Their stories are as important as your rules.

Photographer: Roberto Schmidt/AFP/Getty Images

How to Build Economies

Clive Crook is a Bloomberg View columnist and writes editorials on economics, finance and politics. He was chief Washington commentator for the Financial Times, a correspondent and editor for the Economist and a senior editor at the Atlantic. He previously served as an official in the British finance ministry and the Government Economic Service.
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Brian Pinto worked as an economist in the World Bank for almost 30 years and saw many grand development initiatives -- some successful, others botched -- up close. In "How Does My Country Grow?: Economic Advice Through Story-Telling" he distills the lessons of this experience. Don't be misled by the whimsical title. It's a serious, and seriously enlightening, work.

I'm not sure whether Pinto is a cautious optimist or a pessimist open to persuasion. Perhaps there's no difference. The book revolves around big economic reform programs undertaken in India, Poland, Russia and Kenya: You come to see that rapid development is generally possible, and at the same time extremely difficult. Governments have to get a lot of things right at once, and then keep on getting them right. If your rulers are corrupt, incompetent or just easily distracted, forget it.

Pinto's formula for success, assuming a government willing to apply it, has three main elements. These combine macroeconomics and microeconomics. The basic ideas aren't novel. What's unusual is Pinto’s emphasis on context.

First, you need well-managed public finances. This isn't reducible to a fixed number for the budget deficit in any particular year or an exact threshold for the ratio of public debt to gross domestic product. It's a matter of persuading creditors that the government is living within its means over time and is capable of paying them back.

Second is what Pinto calls the micro-policy trio, describing the climate for private enterprise. Hard budget constraints (companies pay their bills and their taxes on time); low barriers to trade, ensuring competition from imports, which drives growth in productivity; and an appropriately valued exchange rate (no black market for foreign currency).

Finally, countries need sufficient financial resilience to cope with various kinds of volatility -- especially sudden reversals of capital flows. Capital flight from Asian economies in the late 1990s caused a crisis that set them back years. During the so-called taper tantrum of 2013, when investors began to anticipate higher interest rates (hence better returns) in the U.S., the same economies had much stronger finances. Resilience, again, has different components: well capitalized banks, competent financial regulation, sufficient foreign-exchange reserves, and (if need be) judicious use of capital controls.

The "story-telling" part of Pinto's book arises from his conviction that broad principles such as these, important as they may be, get you only so far. Applying them intelligently demands deep familiarity with each country's particular circumstances. As well as theory, in other words, you need anecdotes -- and not just a few. Never be ashamed of anecdotes.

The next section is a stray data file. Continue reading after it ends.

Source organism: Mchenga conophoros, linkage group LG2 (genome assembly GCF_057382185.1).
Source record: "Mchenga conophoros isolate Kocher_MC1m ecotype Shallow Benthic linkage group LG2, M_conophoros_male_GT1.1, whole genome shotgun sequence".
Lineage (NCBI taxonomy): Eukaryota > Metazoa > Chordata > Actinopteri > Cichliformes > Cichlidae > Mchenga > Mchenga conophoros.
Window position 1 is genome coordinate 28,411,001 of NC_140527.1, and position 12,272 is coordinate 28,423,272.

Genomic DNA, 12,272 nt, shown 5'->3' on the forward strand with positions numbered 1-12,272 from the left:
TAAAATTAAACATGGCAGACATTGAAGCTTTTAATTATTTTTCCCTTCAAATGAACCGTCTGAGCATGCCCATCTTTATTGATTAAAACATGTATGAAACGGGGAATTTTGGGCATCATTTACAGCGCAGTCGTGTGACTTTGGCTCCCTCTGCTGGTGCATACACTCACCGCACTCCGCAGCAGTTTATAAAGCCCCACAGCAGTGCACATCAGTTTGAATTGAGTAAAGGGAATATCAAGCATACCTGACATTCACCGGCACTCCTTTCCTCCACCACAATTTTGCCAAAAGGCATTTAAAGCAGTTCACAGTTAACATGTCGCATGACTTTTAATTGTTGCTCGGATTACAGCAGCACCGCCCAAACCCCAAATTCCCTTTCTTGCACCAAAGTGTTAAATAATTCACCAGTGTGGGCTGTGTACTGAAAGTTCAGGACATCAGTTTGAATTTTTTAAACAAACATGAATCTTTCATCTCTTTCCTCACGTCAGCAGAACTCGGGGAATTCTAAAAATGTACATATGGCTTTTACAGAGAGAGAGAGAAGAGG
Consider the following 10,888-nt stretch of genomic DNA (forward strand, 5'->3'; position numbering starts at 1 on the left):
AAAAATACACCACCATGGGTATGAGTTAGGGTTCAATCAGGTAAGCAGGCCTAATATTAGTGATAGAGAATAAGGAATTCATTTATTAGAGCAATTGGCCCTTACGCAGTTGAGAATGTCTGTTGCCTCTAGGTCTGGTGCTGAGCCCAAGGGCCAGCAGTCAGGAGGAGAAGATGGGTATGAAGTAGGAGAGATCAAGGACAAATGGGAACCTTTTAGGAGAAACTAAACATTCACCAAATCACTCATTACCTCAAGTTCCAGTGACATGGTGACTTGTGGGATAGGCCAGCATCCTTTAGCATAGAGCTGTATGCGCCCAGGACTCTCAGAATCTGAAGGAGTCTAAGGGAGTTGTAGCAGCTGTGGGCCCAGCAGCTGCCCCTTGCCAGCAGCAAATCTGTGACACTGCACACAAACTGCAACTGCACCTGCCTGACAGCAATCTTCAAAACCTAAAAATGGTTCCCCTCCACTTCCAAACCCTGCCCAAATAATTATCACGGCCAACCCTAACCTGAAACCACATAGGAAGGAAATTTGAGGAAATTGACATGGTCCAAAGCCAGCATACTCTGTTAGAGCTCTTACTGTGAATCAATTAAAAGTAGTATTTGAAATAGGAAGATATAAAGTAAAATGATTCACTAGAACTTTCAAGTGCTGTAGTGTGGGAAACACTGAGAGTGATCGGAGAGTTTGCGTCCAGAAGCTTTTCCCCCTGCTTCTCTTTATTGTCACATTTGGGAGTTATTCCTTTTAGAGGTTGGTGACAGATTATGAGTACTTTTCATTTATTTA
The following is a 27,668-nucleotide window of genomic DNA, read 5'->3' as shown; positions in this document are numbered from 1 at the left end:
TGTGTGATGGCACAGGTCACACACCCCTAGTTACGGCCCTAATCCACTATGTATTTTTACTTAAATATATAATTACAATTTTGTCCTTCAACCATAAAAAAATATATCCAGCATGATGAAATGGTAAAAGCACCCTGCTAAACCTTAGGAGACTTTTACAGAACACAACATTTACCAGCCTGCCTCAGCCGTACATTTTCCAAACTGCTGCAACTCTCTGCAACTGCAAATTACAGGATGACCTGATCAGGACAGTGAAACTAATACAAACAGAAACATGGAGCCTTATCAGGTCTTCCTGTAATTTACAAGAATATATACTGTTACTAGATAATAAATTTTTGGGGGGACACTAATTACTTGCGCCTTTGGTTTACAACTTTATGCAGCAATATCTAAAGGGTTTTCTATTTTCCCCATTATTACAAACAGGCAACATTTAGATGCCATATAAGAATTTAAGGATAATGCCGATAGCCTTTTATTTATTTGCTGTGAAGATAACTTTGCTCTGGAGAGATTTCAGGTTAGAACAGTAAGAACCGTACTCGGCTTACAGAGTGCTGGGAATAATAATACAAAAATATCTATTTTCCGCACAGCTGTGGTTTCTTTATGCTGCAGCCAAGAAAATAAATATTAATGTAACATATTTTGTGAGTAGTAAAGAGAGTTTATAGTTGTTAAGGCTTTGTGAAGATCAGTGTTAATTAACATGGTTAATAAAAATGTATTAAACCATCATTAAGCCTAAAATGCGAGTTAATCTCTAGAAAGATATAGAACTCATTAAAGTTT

The book has many illustrations of the power of locally specific knowledge unavailable to desk-bound theorists and crunchers of official numbers. What will happen to prices if you float the currency and crush the black market? It depends -- among other things, on how goods are priced and traded in the local market. You have to go and find out. Is a growing budget deficit proof of badly managed public finances? It depends. If the cause is lower tax revenues due to lower import duties, competition may be intensifying, perhaps raising productivity, perhaps leading to a bigger tax base in future years. You have to go and find out.

This insistence on "country economics," as Pinto calls it, is especially valuable. Economic expertise in universities and development institutions such as the World Bank is increasingly specialized by theme: You work on trade, or fiscal policy, or telecoms. The general development practitioner, with specialized knowledge of a particular country's circumstances, is needed at least as much.

Though, as Pinto says, none of this matters if the government concerned isn't mainly interested in growth. You'd be surprised, he says, how few actually are. The rulers of many poor or underperforming countries have other goals -- such as staying in power and helping their friends.

Consider Russia under Vladimir Putin, a remarkable instance of wasted economic potential. Putin cares more about the nation's honor, as he sees it, than about gross domestic product. In Putin's Russia, things are so bad, even anecdotes are no use: They just bounce off.

If you aren't acquainted with basic economics, Pinto's book is not an easy read. He uses math to explain some key points -- corralled into boxes and appendices, but to understand him you need to work through it. As a first introduction to the subject, "How Does My Country Grow?" would be tough going, but anybody with more than a passing interest in development will find it absorbing and learn a lot.

This column does not necessarily reflect the opinion of Bloomberg View's editorial board or Bloomberg LP, its owners and investors.

To contact the author on this story:
Clive Crook at ccrook5@bloomberg.net

To contact the editor on this story:
James Gibney at jgibney5@bloomberg.net